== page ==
• Are you cold? Go sit in a corner. It’s 90° over there.
  • Why didn’t the circle go to college? It already had 360 degrees.
  • I asked the trigonometer what the weather was like, and he said it was 15π/16 outside.
  • The number you dialed is imaginary. Please rotate your phone 90° and try again.
  • What brand of deodorant did the angle use? Degree.

February 21, 2018 at 6:15 am Leave a comment

Interactions with Fractions

This math factoid, compliments of Learn Fun Facts, is just too good not to share…

\displaystyle \frac{18\,534}{9\,267} \times \frac{17\,469}{5\,823} = \frac{34\,182}{5\,697}

Ah, but maybe you missed it. Did you notice that each digit 1-9 appears exactly once in all three fractions? Pretty cool. But I have to say that this is still my favorite fraction equation:

\displaystyle \frac{1}{2} + \frac{1}{3} + \frac{1}{6} = 1

Simple. Beautiful.

On the other hand, I’m not sure I have a favorite fraction joke. I mean, how do you pick just one? The number of fraction jokes is a lot like

\displaystyle \lim_{x\to 0} \frac{1}{x}.

That’s right. There’s no limit.

5 out of 4 people have trouble with fractions.

I will express polynomials as partial fractions. I will compute the value of continued fractions. I will even find a least common denominator. But I draw the line between the numerator and denominator.

What is one-fifth of a foot?
A toe.

How many tents can fit in a campground?
Ten, because ten tents (tenths) make a whole!

Before you go, here’s a fun little fraction problem for you:

What is 1/2 of 2/3 of 3/4 of 4/5 of 500?

November 3, 2017 at 6:58 am Leave a comment

Just Sayin’

Heidi Lang is one of the amazing teachers at Thomas Jefferson Elementary School. When she’s not challenging my sons with interesting puzzles and problems, she’s entertaining them with jokes that make them think. On her classroom door is a sign titled Just Sayin’, under which hangs a variety of puns. Here’s one of them:

Last night, I was wondering why I couldn’t see the sun. Then it dawned on me.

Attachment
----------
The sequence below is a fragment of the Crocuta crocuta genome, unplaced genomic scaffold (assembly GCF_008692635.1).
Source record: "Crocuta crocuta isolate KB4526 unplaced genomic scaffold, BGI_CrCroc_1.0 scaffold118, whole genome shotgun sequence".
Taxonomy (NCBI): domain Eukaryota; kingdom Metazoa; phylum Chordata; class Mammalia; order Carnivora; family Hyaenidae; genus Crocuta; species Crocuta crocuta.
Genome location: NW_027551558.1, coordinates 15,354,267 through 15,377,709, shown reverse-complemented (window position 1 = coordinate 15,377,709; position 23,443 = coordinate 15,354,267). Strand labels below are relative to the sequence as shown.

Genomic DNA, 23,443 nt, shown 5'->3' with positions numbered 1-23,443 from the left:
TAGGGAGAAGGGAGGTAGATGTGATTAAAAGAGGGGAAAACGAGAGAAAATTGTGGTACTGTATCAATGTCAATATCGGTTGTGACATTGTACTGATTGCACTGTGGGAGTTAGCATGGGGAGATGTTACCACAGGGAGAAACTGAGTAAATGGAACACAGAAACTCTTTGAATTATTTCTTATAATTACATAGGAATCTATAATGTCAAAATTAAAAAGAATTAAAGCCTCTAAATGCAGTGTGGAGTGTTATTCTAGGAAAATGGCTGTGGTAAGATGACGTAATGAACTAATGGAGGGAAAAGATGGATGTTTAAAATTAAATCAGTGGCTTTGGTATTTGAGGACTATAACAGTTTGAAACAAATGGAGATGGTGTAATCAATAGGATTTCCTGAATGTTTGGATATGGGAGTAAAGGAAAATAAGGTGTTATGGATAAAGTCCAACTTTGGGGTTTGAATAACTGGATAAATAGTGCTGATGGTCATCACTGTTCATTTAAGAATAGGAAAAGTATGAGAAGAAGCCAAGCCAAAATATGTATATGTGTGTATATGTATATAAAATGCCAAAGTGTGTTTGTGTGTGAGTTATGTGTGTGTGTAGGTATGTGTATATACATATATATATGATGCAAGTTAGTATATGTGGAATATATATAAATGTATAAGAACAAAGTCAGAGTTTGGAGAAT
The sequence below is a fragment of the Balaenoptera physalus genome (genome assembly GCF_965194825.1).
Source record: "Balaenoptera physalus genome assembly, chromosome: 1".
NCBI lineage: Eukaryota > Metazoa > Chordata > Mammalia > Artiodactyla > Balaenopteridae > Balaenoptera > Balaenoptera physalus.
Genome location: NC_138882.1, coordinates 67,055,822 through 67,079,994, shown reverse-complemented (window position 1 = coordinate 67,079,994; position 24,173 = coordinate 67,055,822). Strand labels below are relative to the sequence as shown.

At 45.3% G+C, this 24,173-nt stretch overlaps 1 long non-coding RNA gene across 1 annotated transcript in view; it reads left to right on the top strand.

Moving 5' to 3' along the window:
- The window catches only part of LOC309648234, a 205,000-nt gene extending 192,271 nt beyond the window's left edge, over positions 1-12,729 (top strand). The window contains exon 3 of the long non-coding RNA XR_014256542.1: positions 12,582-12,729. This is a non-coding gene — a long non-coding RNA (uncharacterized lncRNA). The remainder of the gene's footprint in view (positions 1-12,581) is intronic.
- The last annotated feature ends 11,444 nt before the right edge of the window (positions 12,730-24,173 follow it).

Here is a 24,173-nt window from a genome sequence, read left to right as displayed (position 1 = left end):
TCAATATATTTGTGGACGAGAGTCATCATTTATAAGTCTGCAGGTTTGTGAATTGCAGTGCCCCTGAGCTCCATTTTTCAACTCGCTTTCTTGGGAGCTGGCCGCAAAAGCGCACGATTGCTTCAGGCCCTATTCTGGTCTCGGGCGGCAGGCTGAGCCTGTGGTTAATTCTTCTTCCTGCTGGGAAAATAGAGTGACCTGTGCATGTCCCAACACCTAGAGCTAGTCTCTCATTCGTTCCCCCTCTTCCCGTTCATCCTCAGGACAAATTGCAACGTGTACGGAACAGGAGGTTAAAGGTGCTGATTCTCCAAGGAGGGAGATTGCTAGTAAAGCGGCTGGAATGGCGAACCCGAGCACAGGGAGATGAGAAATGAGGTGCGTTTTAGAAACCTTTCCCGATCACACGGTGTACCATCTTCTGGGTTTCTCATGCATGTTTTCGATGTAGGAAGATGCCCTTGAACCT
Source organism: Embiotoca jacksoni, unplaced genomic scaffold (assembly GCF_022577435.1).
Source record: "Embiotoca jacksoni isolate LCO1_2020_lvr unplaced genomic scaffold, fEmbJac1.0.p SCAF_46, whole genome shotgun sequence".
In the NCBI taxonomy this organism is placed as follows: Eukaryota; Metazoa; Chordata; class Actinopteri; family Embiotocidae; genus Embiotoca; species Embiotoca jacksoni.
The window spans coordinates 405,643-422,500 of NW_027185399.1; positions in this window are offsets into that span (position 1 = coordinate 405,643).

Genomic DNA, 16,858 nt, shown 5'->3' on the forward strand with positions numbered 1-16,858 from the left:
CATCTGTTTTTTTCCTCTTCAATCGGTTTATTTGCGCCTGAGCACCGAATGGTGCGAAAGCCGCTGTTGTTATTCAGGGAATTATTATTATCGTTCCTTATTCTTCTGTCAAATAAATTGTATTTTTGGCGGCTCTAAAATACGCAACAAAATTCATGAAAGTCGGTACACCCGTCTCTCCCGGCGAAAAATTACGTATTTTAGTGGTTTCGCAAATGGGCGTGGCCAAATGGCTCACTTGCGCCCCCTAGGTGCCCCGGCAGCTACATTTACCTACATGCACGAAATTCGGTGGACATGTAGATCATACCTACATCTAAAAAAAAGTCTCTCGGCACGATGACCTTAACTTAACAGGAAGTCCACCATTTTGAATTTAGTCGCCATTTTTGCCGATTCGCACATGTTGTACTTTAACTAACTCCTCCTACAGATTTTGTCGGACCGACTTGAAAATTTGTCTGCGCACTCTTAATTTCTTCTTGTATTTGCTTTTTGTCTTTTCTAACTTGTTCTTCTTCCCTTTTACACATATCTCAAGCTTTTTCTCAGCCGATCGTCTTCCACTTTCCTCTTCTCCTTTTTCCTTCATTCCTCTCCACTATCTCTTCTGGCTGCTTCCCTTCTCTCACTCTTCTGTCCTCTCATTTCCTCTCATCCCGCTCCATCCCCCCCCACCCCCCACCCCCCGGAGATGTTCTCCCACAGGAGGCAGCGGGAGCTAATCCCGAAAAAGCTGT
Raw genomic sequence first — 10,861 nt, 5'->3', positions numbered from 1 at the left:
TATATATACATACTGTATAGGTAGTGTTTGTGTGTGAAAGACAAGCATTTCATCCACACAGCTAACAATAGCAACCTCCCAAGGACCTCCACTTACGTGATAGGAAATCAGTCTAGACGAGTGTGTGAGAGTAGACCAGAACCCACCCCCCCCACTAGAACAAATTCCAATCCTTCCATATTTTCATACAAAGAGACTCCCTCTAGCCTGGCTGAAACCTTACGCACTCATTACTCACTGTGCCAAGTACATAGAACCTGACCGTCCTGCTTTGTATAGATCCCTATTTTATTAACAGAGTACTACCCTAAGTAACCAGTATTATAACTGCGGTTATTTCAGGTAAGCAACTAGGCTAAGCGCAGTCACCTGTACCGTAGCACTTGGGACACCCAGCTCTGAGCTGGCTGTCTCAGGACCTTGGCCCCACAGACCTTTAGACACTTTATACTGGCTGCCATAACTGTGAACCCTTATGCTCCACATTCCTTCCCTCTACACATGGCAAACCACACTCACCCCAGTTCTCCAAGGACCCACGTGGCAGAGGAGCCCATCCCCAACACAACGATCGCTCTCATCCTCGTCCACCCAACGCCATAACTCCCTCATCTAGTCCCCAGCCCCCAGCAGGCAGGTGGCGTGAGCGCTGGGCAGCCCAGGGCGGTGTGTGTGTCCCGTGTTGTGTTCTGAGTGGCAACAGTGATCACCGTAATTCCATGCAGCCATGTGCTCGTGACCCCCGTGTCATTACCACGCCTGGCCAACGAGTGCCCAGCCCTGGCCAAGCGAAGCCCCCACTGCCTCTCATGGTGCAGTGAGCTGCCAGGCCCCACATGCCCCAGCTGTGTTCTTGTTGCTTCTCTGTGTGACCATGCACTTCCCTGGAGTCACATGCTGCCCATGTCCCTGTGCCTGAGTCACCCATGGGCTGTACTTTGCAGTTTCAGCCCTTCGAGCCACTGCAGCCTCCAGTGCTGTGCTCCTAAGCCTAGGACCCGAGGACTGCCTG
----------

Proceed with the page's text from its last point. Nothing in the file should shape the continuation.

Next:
That reminds me of one of my favorite jokes:

I wondered why the baseball kept getting larger. Then it hit me.

Occasionally, one of her puns has a mathematical twist:

Did you know they won’t be making yardsticks any longer?

And this is one of her mathematical puns, though I’ve modified it a bit:

When he picked up a 20‑pound rock and threw it 5,280 feet, well, that was a real milestone.

I so enjoy reading Ms. Lang’s Just Sayin’ puns that I decided to create some of my own. I suspect I’ll be able to hear you groan…

  • He put 3 feet of bouillon in the stockyard.
  • When the NFL coach went to the bank, he got his quarterback.
  • She put 16 ounces of poodle in the dog pound.
  • The accountant thought the pennies were guilty. But how many mills are innocent?
  • His wife felt bad when she hit him in the ass with 2⅓ gallons of water, so she gave him a peck on the cheek.
  • Does she know that there are 12 eggs in a carton? Sadly, she dozen.
  • When his daughter missed the first 1/180 of the circle, he gave her the third degree.
  • She caught a fish that weighed 4 ounces and measured 475 nm on the visible spectrum. It was a blue gill.
  • When Rod goes to the lake, he uses a stick that is 16.5 feet long. He calls it his fishing rod.
  • What is a New York minute times a New York minute? Times Square.
  • I wanted to dance after drinking 31 gallons of Budweiser, so I asked the band to play the beer barrel polka.
  • The algebra teacher was surprised by the mass when she tried to weigh the ball: b ounces.

And because this post would feel incomplete without it, here’s probably the most famous joke of this ilk:

  • In London, a pound of hamburger weighs about a pound.

August 1, 2017 at 6:34 am Leave a comment

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About MJ4MF

The Math Jokes 4 Mathy Folks blog is an online extension to the book Math Jokes 4 Mathy Folks. The blog contains jokes submitted by readers, new jokes discovered by the author, details about speaking appearances and workshops, and other random bits of information that might be interesting to the strange folks who like math jokes.

MJ4MF (offline version)

Math Jokes 4 Mathy Folks is available from Amazon, Borders, Barnes & Noble, NCTM, Robert D. Reed Publishers, and other purveyors of exceptional literature.